Tuesday, February 24, 2015

Spring Up O Well

Joint Lab - Feb 24, 2015 by Susan Weinberg

Our discussion in the lab began with a picture (see left).  The picture is from the Dura-Europos synagogue in Damascus.  Uncovered in 1932 it dates back to 244CE and is one of the oldest synagogues in the world.  It’s walls are covered with figurative paintings that can now be found at the National Museum of Damascus.

What do we see in this image?  Twelve tribes, a temple pediment above the menorah.  As we learned more we discovered that the central image was a well and Moses had struck it with his staff to bring forth water.

We then turned our attention to a passage from Numbers 21: 16-18.  In this passage God commands Moses to assemble the Israelites and he will give them water.  A musical interlude occurs as the people of Israel sing" Spring up, O well--sing ye unto it".   According to the Torah the well is dug by the nobles meaning Moses and Aaron with their staffs.  Staffs are considered a symbol of power.  Much is hidden in the meaning of words.  The well was dug with a staff, a mehokek, which can mean both a digging device and law giving.  Metaphorically the well becomes the Torah and it is accessed by the lawgivers, the interpreters of the Torah.

It is this well that is represented in the painting in the Dura Europos synagogue.  The well divides into twelve streams and delivers the water, the knowledge of Torah, to each of the tribes.

We harkened back to yet another passage, Exodus 15: 12-27.  In this passage after crossing the Red Sea, the people again cry out for water.  They are met with the bitter waters of Marah which Moses sweetens upon God's guidance with wood.  That wood which forms the staff of Moses is considered a branch from the tree of life, the Torah.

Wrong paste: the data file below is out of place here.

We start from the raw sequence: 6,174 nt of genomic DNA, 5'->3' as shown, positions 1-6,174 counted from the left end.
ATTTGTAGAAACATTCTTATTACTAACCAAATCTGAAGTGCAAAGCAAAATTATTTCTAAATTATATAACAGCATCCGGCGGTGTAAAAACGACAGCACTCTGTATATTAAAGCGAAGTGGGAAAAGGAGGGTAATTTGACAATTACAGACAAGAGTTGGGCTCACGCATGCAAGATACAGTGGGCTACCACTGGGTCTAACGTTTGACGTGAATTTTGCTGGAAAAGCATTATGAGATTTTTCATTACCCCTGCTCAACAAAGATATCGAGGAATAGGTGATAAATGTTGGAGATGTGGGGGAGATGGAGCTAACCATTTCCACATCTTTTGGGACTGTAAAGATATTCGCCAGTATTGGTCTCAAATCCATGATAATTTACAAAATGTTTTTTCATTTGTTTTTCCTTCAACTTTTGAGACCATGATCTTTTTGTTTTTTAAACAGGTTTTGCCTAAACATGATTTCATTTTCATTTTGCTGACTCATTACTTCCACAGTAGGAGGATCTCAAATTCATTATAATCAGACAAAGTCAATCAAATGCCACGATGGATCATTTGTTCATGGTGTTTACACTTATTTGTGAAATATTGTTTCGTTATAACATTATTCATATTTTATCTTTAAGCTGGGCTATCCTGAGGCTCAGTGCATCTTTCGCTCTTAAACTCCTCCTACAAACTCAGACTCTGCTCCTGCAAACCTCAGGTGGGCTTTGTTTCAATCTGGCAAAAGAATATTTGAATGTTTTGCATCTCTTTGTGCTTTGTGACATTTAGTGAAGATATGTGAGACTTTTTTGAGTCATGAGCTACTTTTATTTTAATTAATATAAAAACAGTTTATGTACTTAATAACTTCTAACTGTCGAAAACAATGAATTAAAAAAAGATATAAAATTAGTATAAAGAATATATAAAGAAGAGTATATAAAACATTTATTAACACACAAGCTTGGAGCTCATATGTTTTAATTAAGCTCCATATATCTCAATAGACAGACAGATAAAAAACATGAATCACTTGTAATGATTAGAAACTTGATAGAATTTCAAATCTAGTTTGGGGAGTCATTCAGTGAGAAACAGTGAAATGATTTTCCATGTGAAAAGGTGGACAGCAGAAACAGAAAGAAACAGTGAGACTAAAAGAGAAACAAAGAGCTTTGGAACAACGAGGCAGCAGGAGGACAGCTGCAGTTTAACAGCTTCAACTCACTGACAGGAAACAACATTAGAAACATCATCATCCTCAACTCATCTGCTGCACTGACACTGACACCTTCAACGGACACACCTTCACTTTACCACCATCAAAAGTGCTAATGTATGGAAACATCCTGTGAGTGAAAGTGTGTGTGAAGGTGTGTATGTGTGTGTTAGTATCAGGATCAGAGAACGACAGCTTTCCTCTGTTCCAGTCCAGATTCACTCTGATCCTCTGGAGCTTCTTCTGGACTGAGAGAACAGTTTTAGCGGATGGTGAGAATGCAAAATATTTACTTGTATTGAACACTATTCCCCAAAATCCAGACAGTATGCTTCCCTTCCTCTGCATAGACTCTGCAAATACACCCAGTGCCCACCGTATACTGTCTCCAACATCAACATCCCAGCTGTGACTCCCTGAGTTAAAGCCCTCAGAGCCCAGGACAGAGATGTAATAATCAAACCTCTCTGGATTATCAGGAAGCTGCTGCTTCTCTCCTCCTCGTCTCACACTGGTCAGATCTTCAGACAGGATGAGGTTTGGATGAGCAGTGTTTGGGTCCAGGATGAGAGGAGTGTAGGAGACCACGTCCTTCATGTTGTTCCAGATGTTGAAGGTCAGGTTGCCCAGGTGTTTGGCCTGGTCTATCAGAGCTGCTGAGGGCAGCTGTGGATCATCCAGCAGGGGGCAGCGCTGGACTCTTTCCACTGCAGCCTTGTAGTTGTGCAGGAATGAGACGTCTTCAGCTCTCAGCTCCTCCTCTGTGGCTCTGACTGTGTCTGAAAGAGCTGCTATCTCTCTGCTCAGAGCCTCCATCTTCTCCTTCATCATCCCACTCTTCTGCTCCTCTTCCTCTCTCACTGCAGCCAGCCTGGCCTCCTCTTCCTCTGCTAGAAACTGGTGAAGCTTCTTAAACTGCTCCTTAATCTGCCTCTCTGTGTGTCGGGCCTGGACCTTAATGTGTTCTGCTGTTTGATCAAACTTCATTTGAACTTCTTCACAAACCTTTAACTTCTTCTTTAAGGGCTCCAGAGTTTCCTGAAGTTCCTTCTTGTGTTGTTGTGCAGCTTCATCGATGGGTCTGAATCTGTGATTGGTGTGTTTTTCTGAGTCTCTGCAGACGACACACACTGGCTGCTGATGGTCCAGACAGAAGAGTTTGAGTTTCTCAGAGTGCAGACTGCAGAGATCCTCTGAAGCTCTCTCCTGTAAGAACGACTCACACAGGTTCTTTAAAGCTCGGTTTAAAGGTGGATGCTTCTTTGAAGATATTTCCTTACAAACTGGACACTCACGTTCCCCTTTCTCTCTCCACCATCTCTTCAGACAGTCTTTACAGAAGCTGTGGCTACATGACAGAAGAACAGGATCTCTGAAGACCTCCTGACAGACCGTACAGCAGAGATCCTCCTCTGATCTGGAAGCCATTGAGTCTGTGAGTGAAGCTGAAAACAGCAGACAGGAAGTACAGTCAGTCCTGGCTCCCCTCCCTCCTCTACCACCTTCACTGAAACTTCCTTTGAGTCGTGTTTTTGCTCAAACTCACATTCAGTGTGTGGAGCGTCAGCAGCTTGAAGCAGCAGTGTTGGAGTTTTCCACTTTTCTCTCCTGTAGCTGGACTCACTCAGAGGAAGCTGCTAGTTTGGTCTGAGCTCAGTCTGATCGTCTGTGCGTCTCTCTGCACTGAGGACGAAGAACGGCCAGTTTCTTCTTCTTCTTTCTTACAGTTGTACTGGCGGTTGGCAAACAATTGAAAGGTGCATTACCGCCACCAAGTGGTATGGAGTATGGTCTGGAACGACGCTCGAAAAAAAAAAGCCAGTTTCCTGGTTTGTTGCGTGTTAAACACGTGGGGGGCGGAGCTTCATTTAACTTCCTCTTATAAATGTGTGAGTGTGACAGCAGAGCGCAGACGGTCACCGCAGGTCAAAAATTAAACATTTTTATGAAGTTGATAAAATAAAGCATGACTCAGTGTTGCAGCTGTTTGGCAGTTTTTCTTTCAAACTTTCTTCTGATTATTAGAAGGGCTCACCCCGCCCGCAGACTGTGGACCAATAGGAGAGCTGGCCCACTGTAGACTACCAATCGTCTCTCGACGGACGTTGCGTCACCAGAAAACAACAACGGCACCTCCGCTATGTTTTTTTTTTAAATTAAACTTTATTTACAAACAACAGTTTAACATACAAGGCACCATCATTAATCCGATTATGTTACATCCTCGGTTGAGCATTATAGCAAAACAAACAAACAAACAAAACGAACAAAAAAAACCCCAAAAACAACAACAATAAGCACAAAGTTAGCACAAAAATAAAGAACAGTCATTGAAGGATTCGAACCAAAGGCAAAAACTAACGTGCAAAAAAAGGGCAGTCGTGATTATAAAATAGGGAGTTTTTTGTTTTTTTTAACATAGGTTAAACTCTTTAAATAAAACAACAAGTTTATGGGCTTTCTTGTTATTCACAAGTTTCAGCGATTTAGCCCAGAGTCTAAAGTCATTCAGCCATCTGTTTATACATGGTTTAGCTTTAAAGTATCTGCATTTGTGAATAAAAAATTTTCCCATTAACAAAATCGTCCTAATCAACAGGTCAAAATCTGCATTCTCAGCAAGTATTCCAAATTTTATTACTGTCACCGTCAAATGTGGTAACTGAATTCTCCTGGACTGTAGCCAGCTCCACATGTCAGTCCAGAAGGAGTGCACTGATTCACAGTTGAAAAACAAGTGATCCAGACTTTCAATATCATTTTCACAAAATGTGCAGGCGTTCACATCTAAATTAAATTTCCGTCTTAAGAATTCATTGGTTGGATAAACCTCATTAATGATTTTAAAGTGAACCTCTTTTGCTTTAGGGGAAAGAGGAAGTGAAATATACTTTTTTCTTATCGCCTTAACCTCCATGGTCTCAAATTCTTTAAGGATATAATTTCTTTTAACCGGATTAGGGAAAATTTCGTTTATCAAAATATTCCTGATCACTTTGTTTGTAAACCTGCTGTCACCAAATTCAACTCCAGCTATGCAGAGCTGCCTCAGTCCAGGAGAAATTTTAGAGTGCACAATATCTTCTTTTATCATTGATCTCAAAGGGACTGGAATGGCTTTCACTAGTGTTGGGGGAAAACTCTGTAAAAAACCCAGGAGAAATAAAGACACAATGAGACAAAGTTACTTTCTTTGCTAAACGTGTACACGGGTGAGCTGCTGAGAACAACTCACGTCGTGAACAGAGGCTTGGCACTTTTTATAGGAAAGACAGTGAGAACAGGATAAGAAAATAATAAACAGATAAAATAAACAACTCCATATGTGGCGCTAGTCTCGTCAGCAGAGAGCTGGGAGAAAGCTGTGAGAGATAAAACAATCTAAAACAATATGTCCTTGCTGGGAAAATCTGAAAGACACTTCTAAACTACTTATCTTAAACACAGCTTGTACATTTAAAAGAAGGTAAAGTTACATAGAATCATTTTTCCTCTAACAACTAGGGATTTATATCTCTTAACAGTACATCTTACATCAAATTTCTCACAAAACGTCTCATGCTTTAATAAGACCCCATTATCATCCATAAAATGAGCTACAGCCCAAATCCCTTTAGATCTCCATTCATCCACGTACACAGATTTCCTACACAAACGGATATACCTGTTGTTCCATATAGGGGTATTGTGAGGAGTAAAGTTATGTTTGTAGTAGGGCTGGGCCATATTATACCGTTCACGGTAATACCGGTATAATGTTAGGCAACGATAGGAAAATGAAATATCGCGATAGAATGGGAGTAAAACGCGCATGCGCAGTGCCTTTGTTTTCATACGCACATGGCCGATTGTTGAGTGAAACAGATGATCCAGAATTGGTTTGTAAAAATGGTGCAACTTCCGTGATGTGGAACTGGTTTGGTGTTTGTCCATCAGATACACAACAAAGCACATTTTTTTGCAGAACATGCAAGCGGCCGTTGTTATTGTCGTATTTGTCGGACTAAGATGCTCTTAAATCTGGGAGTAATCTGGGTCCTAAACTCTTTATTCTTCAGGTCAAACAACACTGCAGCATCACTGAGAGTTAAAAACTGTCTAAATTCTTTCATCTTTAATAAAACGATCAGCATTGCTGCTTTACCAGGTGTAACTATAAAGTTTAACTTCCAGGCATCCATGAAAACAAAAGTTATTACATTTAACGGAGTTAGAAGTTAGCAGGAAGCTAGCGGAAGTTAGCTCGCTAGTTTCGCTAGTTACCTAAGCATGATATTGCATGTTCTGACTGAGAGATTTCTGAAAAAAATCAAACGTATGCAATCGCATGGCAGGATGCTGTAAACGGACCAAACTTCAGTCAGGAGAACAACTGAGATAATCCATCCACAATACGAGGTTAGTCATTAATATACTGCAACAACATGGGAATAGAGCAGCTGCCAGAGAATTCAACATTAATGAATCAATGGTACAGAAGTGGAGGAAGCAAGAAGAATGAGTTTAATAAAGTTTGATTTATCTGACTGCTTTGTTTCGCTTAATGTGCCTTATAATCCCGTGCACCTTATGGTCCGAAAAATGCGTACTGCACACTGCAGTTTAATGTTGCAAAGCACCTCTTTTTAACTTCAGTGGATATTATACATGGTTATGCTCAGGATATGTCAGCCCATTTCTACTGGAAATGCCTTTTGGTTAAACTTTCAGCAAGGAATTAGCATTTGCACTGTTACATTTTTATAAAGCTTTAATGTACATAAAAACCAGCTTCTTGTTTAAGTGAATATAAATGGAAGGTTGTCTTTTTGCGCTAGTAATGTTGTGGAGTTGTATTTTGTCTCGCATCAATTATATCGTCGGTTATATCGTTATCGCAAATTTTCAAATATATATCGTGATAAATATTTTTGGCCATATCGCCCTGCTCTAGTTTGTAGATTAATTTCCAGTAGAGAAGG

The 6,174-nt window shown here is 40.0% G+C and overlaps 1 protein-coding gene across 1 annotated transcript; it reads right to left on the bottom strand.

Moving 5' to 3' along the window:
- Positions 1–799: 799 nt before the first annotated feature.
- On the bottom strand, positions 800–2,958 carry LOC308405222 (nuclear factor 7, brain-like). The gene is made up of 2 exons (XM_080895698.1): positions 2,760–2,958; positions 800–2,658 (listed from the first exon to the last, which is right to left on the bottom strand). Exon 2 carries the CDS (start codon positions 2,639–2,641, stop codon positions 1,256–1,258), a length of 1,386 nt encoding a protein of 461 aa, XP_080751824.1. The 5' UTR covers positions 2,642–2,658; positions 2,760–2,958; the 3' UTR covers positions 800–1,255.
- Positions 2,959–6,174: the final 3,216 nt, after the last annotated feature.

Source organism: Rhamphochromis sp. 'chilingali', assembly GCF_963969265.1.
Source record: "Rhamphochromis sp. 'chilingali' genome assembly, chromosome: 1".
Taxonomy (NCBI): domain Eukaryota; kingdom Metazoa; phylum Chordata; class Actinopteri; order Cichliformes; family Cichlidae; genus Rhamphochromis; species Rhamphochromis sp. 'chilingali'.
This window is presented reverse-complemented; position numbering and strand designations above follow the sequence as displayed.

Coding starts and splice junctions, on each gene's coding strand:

We were not without our own metaphorical interpretations.  It was noted that with every birth there is rush of water, a connection of water and life.  The streams that come from the well in fact resemble umbilical cords, a life giving source.

We examined a map of the plan of the tabernacle as described in Numbers. The tabernacle stood in the west, the well before it and the tribes formed a circle around it.  The painting which we studied formed a portion of that circle.  We the viewer complete that circle and are invited into the space.  There is a touch of magical realism in the portable tabernacle accompanied by the portable well.  When the Israelites camped in the wilderness, the well was placed opposite the entry of the Tent of Meeting and is the source of water that flows as a great river into the desert.

We closed our discussion with an analysis by Norman Cohen in The Song at the Sea and the Well at Be-er.  He notes the passage of thirty-eight years, from the crossing of the Red Sea to the death of Miriam.  Once again they are faced with the dilemma of accessing water.   The initial words from Exodus 15:1, 21 are similar to those of Numbers 21:17.  There is one difference.  Instead of Moses singing, it is now Israel.  The Israelites have learned their own song to God.

With the song celebrating the well fresh in our mind we turned to a musician in our midst, Yoni
Reinharz.  Yoni is a musician and songwriter.  In addition to singing he also works with spoken poetry and rap.  His current project is a Family Portrait, a musical telling of his immediate family history through song and verse.